Deep Center Healing Schools
Deep Center helps public school students connect their learning to their lives, their lives to their communities, and their actions to transformational change; and we also work with adults in young people’s village to make sure youth are seen in their full humanity, and to identify and advocate for policies that help young people and their families thrive.
In partnership with the Savannah Chatham County Public School System (SCCPSS), Deep is working to develop and implement a model for a healing-centered school climate, which will prepare students to be engaged, thriving participants in our democracy and communities: they will have the resources they need, be celebrated and served according to who and where they are, and be lifted up with their families and teachers as leaders able to influence school and district policies.
As school districts around the country grapple with the immeasurable impact of COVID-19 on student learning outcomes, the path forward is shrouded with more uncertainty than ever. However, navigating these challenging times, we’ve learned from our communities and the Savannah Chatham County Public School System’s (SCCPSS) administrators, teachers, staff, students, and families that with change comes opportunities to reimagine what’s possible.
Supporting youth across middle schools and high schools, coupled with key learnings from our Healing Schools Initiative pilot at Hubert Middle School, we’re deepening our commitment to an assets-based approach, guided by three key questions:
What restorative practices are already being implemented throughout SCCPSS by teachers, administrators, and staff?
What is the impact of existing and new restorative practices on school climate and culture, teaching instruction and student outcomes? How is it seen and experienced by SCCPSS teachers, administrators, staff, and students?
In what ways can restorative practices be strengthened to build a more robust infrastructure at the school and district level?
Savannah public school students, especially working-class students of color, face numerous barriers to their success—the vast majority of which are the effects of historical and contemporary structural injustices.
Poverty: 28% of residents and 42% of children live in poverty, 67% of public school students qualify for free or reduced-price lunch, and poverty disproportionately impacts communities of color. Research shows strong links between poverty and trauma and diminished capacities to learn and thrive. This context is reflected in, among other indicators, Chatham County’s achievement gap between white and black students: 30-40% in grades 3-8.
Over-sentencing: Chatham County’s juvenile justice system has nearly twice the number of court-involved youth as any other county in the state of Georgia (including Atlanta), and African American boys are six times more likely to be referred to court than their white counterparts. This isn’t because Savannah’s children are extra bad. It is because Savannah, lacking an equity-lens when allocating resources for youth, does not account for history, trauma, and structural injustices. So Savannah sentences children when it should support them.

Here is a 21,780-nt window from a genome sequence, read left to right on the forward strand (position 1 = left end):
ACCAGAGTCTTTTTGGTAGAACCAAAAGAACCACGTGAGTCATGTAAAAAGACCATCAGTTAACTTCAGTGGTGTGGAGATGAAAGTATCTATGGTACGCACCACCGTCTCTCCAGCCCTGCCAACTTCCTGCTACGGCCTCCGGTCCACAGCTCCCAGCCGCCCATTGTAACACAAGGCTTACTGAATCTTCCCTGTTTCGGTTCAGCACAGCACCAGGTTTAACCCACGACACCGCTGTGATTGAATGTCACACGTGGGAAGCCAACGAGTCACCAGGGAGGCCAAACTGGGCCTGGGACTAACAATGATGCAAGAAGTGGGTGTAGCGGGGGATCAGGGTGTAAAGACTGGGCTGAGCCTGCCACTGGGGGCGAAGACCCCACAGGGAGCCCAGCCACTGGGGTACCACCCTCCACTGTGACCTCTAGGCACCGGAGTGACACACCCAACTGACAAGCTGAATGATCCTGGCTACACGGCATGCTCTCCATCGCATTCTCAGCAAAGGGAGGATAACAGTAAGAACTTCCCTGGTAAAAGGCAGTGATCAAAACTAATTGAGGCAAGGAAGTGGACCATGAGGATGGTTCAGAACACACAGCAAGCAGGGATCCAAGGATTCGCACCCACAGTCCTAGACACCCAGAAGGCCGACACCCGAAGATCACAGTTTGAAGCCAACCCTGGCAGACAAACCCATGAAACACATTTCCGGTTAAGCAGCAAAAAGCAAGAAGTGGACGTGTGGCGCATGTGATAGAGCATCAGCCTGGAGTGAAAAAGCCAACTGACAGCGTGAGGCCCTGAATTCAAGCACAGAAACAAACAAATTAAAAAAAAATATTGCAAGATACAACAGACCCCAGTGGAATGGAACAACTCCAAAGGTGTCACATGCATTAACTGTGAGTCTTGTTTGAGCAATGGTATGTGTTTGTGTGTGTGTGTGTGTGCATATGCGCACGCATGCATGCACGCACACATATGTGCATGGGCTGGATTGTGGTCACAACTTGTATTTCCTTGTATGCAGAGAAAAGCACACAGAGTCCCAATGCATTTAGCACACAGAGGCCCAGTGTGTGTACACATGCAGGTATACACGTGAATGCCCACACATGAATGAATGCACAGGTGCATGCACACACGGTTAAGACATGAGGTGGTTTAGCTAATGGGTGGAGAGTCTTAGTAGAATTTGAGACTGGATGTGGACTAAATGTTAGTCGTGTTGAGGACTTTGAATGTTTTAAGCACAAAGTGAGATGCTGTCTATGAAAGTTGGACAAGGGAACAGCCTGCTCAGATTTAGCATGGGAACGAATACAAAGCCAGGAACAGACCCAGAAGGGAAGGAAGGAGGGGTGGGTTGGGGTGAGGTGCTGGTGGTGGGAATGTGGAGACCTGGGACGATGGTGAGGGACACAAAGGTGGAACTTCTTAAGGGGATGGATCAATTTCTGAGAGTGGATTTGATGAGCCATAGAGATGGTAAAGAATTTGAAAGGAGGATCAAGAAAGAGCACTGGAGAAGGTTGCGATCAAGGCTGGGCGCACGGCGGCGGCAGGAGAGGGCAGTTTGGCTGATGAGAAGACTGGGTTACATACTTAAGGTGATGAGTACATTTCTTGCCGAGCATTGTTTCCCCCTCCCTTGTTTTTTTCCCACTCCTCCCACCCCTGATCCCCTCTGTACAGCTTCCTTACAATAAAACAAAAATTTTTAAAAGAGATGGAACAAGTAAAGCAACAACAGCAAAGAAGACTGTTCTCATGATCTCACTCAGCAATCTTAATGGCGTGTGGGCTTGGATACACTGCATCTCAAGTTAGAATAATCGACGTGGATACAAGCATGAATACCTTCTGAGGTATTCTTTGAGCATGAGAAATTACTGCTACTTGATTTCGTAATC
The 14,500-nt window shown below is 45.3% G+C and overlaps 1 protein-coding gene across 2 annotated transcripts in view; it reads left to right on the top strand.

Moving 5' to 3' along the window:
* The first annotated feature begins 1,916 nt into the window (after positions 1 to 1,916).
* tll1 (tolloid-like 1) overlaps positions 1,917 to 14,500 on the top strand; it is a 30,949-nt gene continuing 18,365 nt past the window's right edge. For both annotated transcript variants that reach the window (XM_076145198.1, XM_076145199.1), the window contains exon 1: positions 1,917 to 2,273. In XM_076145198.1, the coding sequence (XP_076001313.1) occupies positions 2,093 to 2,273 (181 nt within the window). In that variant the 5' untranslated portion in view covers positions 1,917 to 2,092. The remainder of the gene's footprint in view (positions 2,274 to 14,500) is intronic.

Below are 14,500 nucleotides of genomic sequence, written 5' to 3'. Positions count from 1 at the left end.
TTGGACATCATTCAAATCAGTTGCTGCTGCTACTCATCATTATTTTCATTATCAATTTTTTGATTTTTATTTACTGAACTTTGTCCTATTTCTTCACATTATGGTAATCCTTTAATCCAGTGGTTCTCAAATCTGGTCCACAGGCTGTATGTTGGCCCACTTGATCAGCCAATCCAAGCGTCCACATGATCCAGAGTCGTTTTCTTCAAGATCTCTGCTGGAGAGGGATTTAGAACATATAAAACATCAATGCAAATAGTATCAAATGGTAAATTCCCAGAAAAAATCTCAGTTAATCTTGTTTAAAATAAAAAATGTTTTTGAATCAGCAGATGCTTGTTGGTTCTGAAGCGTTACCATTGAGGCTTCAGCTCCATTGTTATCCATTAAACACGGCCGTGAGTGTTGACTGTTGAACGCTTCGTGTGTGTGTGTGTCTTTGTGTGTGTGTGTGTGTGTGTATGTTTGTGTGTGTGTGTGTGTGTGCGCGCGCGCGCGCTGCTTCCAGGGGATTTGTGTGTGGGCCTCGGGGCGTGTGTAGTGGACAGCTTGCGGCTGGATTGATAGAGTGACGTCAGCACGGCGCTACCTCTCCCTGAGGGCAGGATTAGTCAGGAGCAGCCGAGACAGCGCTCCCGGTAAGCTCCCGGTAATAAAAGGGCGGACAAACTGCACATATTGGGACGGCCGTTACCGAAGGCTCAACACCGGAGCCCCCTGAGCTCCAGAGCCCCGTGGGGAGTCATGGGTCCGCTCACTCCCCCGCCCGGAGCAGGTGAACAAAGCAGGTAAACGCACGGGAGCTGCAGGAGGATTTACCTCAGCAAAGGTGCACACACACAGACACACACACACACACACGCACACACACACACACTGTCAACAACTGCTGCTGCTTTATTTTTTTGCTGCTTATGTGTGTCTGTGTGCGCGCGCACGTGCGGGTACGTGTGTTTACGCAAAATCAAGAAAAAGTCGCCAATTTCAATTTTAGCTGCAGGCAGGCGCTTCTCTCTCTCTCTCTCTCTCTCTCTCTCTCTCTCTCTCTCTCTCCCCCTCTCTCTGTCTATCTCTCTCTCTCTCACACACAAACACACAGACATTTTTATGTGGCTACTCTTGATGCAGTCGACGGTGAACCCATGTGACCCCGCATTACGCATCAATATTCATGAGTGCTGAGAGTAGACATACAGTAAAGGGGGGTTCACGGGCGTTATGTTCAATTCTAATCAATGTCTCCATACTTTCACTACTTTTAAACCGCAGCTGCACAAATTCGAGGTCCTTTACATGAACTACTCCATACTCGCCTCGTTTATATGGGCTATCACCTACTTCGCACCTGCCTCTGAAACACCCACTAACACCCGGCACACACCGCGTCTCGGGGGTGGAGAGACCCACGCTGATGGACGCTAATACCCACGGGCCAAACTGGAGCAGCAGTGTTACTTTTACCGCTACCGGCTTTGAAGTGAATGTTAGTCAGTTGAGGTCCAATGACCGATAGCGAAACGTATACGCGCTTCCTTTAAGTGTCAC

Youth Leadership: Deep’s young people often cite respectability politics as a barrier to growth, expression, success, and their willingness to remain and engage in their communities. Youth—especially youth of color—are often told to “stay in their lanes” and not speak truth to power. The result is increased disconnection and a city that talks about but not with youth.
Old Stories: Youth of color are bombarded with old, deficits-based, racist narratives about them. They internalize these narratives, which hurt their confidence, safety, agency, ability to learn, and community connections. The public school system, which was largely abandoned by the white middle-class after Brown v. Board of Education, is also targeted by these false narratives, which are the pretext for funding cuts, harmful state policies, and other existential attacks.
Fertile Ground: The good news is that strong leadership in the SCCPSS, the juvenile courts, and the city and county is working to tackle these issues head-on. Superintendent Dr. Ann Levett has built powerful systems and partnerships that reflect the values described in this proposal—and her initiatives will make a robust foundation for the activities proposed here. And some of Savannah’s fiercest advocates for juvenile justice reform are inside the system (specifically, Judges Burke and Colbert). These folks have gathered momentum, are shifting culture, and have built assets (such as a multi-agency resource center, called the Front Porch, and the Work Readiness and Enrichment Program in partnership with SCCPSS) with TA support from Annie E. Casey Foundation. So while the challenges are real, there exists a great opportunity to support Dr. Levett’s effective leadership and the coalition of the willing with expertise, visibility and advocacy, and dialogue to envision new approaches that reframe Chatham County’s crime-and-punishment paradigm.